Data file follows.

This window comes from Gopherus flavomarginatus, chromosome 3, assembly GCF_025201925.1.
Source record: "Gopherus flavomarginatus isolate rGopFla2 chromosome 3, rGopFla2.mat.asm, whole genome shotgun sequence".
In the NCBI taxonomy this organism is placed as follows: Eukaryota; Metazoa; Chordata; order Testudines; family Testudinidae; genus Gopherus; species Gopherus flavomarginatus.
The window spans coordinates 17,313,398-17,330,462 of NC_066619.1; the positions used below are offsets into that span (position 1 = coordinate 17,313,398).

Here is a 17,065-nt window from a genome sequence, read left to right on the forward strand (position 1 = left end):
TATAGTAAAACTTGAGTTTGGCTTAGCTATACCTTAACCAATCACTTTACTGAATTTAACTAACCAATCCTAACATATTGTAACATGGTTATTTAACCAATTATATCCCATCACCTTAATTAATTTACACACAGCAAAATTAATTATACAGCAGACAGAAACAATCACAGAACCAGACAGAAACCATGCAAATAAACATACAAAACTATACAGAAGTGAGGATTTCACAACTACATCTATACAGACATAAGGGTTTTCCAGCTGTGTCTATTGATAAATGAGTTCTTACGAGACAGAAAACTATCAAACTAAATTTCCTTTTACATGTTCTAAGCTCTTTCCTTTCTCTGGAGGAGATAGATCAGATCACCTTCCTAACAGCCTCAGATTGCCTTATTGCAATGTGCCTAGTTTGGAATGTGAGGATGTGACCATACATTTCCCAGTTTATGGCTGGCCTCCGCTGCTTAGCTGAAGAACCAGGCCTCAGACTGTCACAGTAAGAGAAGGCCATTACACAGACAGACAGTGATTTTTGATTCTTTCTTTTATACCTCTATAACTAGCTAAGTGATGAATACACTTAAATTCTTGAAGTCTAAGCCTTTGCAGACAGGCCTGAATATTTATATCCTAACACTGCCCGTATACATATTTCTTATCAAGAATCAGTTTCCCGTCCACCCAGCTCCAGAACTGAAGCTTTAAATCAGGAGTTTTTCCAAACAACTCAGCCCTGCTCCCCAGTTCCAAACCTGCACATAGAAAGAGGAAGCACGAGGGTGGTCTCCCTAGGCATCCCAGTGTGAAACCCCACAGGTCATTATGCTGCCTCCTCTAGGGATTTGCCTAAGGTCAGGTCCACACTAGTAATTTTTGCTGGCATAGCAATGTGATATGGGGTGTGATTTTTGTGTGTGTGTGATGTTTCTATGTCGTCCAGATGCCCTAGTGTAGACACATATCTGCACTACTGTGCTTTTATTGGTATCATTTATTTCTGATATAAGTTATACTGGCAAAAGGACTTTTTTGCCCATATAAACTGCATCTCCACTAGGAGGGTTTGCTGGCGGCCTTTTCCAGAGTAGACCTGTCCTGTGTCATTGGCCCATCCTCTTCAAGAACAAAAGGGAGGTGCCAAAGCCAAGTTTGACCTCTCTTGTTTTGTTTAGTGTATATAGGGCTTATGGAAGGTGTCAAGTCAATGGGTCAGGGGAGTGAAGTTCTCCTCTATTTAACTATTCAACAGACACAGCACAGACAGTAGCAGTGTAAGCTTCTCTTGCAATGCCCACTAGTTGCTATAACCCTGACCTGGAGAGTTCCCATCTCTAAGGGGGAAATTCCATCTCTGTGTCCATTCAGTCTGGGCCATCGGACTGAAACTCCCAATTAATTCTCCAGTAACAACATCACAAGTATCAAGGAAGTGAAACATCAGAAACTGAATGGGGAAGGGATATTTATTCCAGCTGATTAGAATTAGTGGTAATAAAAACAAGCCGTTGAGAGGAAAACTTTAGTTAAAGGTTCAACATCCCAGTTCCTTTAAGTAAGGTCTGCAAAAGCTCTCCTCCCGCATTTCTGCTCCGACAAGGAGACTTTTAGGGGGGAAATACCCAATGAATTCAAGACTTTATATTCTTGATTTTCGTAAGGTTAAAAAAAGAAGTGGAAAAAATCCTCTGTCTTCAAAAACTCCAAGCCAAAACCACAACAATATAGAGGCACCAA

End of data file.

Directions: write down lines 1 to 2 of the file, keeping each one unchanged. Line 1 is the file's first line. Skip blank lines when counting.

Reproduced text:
This window comes from Gopherus flavomarginatus, chromosome 3, assembly GCF_025201925.1.
Source record: "Gopherus flavomarginatus isolate rGopFla2 chromosome 3, rGopFla2.mat.asm, whole genome shotgun sequence".